Imperfect Me

March 5, 2015

Been a good week for me personally. Hope it’s been the same for all of you. (Say ‘amen’ in the comment section if hearing something about Gideon, Moses and Daniel BEFORE they became “Gideon, Moses and Daniel” has been a blessing.)

Well, in the heart of our week’s theme, I came across a list of Biblical characters that had their share of “before” moments.

–Noah was a drunk. Abraham was too old. Isaac was a daydreamer. Jacob was a liar. Leah was ugly. Joseph was abused. Moses had a stuttering problem. Gideon was afraid. Sampson had long hair and was a womanizer. Rahab was a prostitute. Jeremiah and Timothy were too young. David had an affair and was a murderer. Elijah was suicidal. Isaiah preached naked. Jonah ran from God. Naomi was a widow. Job went bankrupt. John the Baptist ate bugs. Peter denied Christ. The Disciples fell asleep while praying. Martha worried about everything. The Samaritan woman was divorced, more than once. Zaccheus was too small. Paul was too religious. Timothy had an ulcer…AND Lazarus…..was dead!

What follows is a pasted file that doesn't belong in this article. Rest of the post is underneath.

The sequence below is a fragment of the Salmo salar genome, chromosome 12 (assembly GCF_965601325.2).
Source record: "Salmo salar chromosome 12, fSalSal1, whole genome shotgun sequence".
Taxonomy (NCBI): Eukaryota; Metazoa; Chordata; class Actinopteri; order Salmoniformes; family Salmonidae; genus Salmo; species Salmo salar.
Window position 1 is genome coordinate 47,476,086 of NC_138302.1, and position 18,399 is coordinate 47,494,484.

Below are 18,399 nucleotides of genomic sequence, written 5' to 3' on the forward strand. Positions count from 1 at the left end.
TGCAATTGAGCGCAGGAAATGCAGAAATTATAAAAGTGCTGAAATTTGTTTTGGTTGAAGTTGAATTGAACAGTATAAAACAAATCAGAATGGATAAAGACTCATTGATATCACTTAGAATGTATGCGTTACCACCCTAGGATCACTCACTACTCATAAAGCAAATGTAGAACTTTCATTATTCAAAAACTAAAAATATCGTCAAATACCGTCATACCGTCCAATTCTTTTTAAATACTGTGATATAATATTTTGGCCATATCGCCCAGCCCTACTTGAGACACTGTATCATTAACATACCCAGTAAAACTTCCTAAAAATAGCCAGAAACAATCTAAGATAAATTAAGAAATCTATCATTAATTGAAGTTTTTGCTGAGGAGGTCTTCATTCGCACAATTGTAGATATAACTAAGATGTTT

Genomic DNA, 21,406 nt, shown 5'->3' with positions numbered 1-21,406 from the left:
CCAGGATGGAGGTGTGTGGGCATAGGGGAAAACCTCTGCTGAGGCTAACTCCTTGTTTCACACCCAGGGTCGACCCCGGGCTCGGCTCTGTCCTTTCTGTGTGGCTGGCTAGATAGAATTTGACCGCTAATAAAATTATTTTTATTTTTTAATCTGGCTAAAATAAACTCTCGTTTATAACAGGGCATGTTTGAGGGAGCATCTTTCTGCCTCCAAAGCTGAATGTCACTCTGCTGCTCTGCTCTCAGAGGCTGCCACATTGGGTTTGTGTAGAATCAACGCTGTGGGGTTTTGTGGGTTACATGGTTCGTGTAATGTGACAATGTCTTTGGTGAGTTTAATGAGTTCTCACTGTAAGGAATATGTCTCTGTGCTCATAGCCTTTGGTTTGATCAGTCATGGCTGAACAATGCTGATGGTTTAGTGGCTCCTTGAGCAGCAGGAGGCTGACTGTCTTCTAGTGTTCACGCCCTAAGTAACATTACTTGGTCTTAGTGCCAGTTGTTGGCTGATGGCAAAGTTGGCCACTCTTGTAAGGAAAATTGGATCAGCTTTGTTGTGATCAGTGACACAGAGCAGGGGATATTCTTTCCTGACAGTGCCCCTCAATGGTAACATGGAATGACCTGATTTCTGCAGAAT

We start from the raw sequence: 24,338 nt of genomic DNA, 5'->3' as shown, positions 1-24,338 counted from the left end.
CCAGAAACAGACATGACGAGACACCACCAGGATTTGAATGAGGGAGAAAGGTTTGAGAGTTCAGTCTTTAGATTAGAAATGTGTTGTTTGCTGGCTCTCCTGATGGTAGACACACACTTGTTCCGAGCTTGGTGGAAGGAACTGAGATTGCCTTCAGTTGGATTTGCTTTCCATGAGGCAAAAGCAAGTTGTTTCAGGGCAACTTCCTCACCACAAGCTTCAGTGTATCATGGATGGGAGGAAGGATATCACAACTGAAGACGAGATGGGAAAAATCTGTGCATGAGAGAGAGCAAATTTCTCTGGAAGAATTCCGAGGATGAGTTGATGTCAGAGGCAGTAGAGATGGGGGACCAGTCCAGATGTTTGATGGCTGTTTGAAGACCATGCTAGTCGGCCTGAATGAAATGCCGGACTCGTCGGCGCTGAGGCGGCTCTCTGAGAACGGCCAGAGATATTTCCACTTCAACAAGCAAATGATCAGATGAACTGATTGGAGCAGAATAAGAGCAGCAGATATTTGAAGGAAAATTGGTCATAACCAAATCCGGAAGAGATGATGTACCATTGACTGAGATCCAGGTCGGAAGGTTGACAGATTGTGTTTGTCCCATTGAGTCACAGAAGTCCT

(Author Unknown)

I admit, I could have (or probably have) written devotions on each character and story. However, please be sure and tune in tomorrow for just…one…more.

And lastly, this week’s theme is perfect for a song I shared with you about a year ago. It’s called “Imperfect Me” by my friend Smokie Norful. Bless your life and download this song on iTunes. Read the sweet lyrics. Similar to our “Before They Were Conquerors” week, this song asks the Lord, “Why Me? How do you see the good in imperfect me?”
And tomorrow, we’ll answer it.
Jimmy Peña

For so long I’ve tried to figure out the reason why
You used my life as a sign and a guiding light.
I’m a bird with one wing,
A song with no melody,
But somehow I fly and sing
Because of how You see me.
What do you know that I don’t?
And how do you hear that song in me?
I say I’m lost. You say I’m free.
How do you see the good in imperfect me?

Go Back and Ask

March 4, 2015

“God said to Moses, “I AM WHO I AM. This is what you are to say to the Israelites. I AM has sent me to you.–Exodus 3:14